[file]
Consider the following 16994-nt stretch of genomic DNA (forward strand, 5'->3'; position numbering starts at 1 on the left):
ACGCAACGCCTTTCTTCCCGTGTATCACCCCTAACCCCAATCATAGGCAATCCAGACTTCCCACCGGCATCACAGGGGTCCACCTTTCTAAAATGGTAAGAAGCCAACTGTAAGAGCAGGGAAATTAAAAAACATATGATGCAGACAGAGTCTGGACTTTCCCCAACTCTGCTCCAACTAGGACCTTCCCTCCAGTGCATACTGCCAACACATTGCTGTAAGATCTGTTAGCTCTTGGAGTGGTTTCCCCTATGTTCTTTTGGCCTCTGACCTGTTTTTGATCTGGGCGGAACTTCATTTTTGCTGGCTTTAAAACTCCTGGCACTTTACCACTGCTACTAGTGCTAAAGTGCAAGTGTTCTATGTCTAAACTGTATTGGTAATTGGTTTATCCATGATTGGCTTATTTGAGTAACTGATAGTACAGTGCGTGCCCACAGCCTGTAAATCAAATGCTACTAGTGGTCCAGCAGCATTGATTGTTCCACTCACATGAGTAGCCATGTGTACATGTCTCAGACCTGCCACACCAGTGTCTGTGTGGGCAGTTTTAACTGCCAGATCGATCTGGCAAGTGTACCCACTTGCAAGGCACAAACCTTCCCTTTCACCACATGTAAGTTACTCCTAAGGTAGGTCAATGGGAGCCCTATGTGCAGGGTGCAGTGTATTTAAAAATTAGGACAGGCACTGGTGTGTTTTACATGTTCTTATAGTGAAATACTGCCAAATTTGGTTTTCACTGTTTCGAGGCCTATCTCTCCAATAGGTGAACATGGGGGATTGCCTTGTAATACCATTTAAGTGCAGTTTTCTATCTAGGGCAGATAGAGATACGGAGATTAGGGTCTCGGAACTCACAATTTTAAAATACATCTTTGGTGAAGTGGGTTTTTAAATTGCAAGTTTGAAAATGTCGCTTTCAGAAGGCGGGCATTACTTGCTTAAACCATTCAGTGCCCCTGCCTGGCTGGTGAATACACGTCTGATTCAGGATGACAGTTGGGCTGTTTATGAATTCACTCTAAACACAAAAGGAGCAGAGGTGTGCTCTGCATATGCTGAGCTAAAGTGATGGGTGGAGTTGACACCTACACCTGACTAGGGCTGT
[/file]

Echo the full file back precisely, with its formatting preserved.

Consider the following 16994-nt stretch of genomic DNA (forward strand, 5'->3'; position numbering starts at 1 on the left):
ACGCAACGCCTTTCTTCCCGTGTATCACCCCTAACCCCAATCATAGGCAATCCAGACTTCCCACCGGCATCACAGGGGTCCACCTTTCTAAAATGGTAAGAAGCCAACTGTAAGAGCAGGGAAATTAAAAAACATATGATGCAGACAGAGTCTGGACTTTCCCCAACTCTGCTCCAACTAGGACCTTCCCTCCAGTGCATACTGCCAACACATTGCTGTAAGATCTGTTAGCTCTTGGAGTGGTTTCCCCTATGTTCTTTTGGCCTCTGACCTGTTTTTGATCTGGGCGGAACTTCATTTTTGCTGGCTTTAAAACTCCTGGCACTTTACCACTGCTACTAGTGCTAAAGTGCAAGTGTTCTATGTCTAAACTGTATTGGTAATTGGTTTATCCATGATTGGCTTATTTGAGTAACTGATAGTACAGTGCGTGCCCACAGCCTGTAAATCAAATGCTACTAGTGGTCCAGCAGCATTGATTGTTCCACTCACATGAGTAGCCATGTGTACATGTCTCAGACCTGCCACACCAGTGTCTGTGTGGGCAGTTTTAACTGCCAGATCGATCTGGCAAGTGTACCCACTTGCAAGGCACAAACCTTCCCTTTCACCACATGTAAGTTACTCCTAAGGTAGGTCAATGGGAGCCCTATGTGCAGGGTGCAGTGTATTTAAAAATTAGGACAGGCACTGGTGTGTTTTACATGTTCTTATAGTGAAATACTGCCAAATTTGGTTTTCACTGTTTCGAGGCCTATCTCTCCAATAGGTGAACATGGGGGATTGCCTTGTAATACCATTTAAGTGCAGTTTTCTATCTAGGGCAGATAGAGATACGGAGATTAGGGTCTCGGAACTCACAATTTTAAAATACATCTTTGGTGAAGTGGGTTTTTAAATTGCAAGTTTGAAAATGTCGCTTTCAGAAGGCGGGCATTACTTGCTTAAACCATTCAGTGCCCCTGCCTGGCTGGTGAATACACGTCTGATTCAGGATGACAGTTGGGCTGTTTATGAATTCACTCTAAACACAAAAGGAGCAGAGGTGTGCTCTGCATATGCTGAGCTAAAGTGATGGGTGGAGTTGACACCTACACCTGACTAGGGCTGT